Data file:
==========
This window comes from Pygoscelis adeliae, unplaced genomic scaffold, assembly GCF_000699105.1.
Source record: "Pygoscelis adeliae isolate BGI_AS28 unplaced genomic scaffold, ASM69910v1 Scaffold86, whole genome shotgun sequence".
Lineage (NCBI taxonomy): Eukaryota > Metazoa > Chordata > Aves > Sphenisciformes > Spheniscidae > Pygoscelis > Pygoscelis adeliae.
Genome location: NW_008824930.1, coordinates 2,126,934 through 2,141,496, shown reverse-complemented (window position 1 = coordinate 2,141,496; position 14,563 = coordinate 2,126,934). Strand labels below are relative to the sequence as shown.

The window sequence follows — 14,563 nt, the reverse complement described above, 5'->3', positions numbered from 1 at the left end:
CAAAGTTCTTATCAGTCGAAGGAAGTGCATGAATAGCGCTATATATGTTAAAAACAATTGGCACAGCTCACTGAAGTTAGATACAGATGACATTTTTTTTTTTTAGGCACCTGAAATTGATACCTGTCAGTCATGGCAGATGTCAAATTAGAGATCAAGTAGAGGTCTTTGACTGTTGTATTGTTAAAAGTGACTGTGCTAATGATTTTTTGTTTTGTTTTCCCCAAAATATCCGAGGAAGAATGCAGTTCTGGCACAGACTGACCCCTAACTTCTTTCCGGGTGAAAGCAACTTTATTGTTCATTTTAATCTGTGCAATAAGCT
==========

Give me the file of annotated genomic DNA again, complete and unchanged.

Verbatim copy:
This window comes from Pygoscelis adeliae, unplaced genomic scaffold, assembly GCF_000699105.1.
Source record: "Pygoscelis adeliae isolate BGI_AS28 unplaced genomic scaffold, ASM69910v1 Scaffold86, whole genome shotgun sequence".
Lineage (NCBI taxonomy): Eukaryota > Metazoa > Chordata > Aves > Sphenisciformes > Spheniscidae > Pygoscelis > Pygoscelis adeliae.
Genome location: NW_008824930.1, coordinates 2,126,934 through 2,141,496, shown reverse-complemented (window position 1 = coordinate 2,141,496; position 14,563 = coordinate 2,126,934). Strand labels below are relative to the sequence as shown.

The window sequence follows — 14,563 nt, the reverse complement described above, 5'->3', positions numbered from 1 at the left end:
CAAAGTTCTTATCAGTCGAAGGAAGTGCATGAATAGCGCTATATATGTTAAAAACAATTGGCACAGCTCACTGAAGTTAGATACAGATGACATTTTTTTTTTTTAGGCACCTGAAATTGATACCTGTCAGTCATGGCAGATGTCAAATTAGAGATCAAGTAGAGGTCTTTGACTGTTGTATTGTTAAAAGTGACTGTGCTAATGATTTTTTGTTTTGTTTTCCCCAAAATATCCGAGGAAGAATGCAGTTCTGGCACAGACTGACCCCTAACTTCTTTCCGGGTGAAAGCAACTTTATTGTTCATTTTAATCTGTGCAATAAGCT